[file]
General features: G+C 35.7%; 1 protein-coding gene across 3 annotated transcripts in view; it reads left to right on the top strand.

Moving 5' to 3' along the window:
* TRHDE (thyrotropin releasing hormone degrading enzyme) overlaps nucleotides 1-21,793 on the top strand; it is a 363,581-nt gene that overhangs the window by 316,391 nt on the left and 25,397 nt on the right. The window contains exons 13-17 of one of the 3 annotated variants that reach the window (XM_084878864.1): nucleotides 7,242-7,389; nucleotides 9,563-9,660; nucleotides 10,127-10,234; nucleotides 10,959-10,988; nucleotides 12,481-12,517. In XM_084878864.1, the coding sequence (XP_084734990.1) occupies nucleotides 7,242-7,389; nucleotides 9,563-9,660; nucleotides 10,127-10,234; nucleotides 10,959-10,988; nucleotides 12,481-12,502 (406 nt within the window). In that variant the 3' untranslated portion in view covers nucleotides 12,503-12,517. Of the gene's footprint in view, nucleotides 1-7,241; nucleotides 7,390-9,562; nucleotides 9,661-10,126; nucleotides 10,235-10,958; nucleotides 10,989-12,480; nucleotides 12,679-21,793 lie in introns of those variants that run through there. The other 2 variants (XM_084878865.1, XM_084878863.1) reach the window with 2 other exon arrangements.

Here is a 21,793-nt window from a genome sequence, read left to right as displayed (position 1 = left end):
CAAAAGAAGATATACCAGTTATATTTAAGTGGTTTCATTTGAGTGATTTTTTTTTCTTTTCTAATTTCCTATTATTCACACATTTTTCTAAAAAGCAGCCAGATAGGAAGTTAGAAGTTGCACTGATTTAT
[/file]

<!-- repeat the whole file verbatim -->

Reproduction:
General features: G+C 35.7%; 1 protein-coding gene across 3 annotated transcripts in view; it reads left to right on the top strand.

Moving 5' to 3' along the window:
* TRHDE (thyrotropin releasing hormone degrading enzyme) overlaps nucleotides 1-21,793 on the top strand; it is a 363,581-nt gene that overhangs the window by 316,391 nt on the left and 25,397 nt on the right. The window contains exons 13-17 of one of the 3 annotated variants that reach the window (XM_084878864.1): nucleotides 7,242-7,389; nucleotides 9,563-9,660; nucleotides 10,127-10,234; nucleotides 10,959-10,988; nucleotides 12,481-12,517. In XM_084878864.1, the coding sequence (XP_084734990.1) occupies nucleotides 7,242-7,389; nucleotides 9,563-9,660; nucleotides 10,127-10,234; nucleotides 10,959-10,988; nucleotides 12,481-12,502 (406 nt within the window). In that variant the 3' untranslated portion in view covers nucleotides 12,503-12,517. Of the gene's footprint in view, nucleotides 1-7,241; nucleotides 7,390-9,562; nucleotides 9,661-10,126; nucleotides 10,235-10,958; nucleotides 10,989-12,480; nucleotides 12,679-21,793 lie in introns of those variants that run through there. The other 2 variants (XM_084878865.1, XM_084878863.1) reach the window with 2 other exon arrangements.

Here is a 21,793-nt window from a genome sequence, read left to right as displayed (position 1 = left end):
CAAAAGAAGATATACCAGTTATATTTAAGTGGTTTCATTTGAGTGATTTTTTTTTCTTTTCTAATTTCCTATTATTCACACATTTTTCTAAAAAGCAGCCAGATAGGAAGTTAGAAGTTGCACTGATTTAT